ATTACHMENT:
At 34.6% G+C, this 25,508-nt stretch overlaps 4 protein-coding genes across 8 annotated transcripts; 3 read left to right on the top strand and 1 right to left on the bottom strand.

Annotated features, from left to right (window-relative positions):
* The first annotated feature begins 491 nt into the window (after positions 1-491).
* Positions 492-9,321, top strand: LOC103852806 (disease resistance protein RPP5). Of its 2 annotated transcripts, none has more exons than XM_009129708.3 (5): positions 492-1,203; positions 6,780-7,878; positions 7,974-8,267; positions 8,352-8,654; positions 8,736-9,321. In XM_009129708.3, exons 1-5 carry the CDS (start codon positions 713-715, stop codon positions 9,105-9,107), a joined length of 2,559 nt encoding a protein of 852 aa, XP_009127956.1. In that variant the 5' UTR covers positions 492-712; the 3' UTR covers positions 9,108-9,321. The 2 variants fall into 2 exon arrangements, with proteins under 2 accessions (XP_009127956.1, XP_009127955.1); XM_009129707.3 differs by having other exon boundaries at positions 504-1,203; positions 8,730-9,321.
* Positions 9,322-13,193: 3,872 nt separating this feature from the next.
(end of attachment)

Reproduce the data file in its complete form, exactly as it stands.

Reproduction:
At 34.6% G+C, this 25,508-nt stretch overlaps 4 protein-coding genes across 8 annotated transcripts; 3 read left to right on the top strand and 1 right to left on the bottom strand.

Annotated features, from left to right (window-relative positions):
* The first annotated feature begins 491 nt into the window (after positions 1-491).
* Positions 492-9,321, top strand: LOC103852806 (disease resistance protein RPP5). Of its 2 annotated transcripts, none has more exons than XM_009129708.3 (5): positions 492-1,203; positions 6,780-7,878; positions 7,974-8,267; positions 8,352-8,654; positions 8,736-9,321. In XM_009129708.3, exons 1-5 carry the CDS (start codon positions 713-715, stop codon positions 9,105-9,107), a joined length of 2,559 nt encoding a protein of 852 aa, XP_009127956.1. In that variant the 5' UTR covers positions 492-712; the 3' UTR covers positions 9,108-9,321. The 2 variants fall into 2 exon arrangements, with proteins under 2 accessions (XP_009127956.1, XP_009127955.1); XM_009129707.3 differs by having other exon boundaries at positions 504-1,203; positions 8,730-9,321.
* Positions 9,322-13,193: 3,872 nt separating this feature from the next.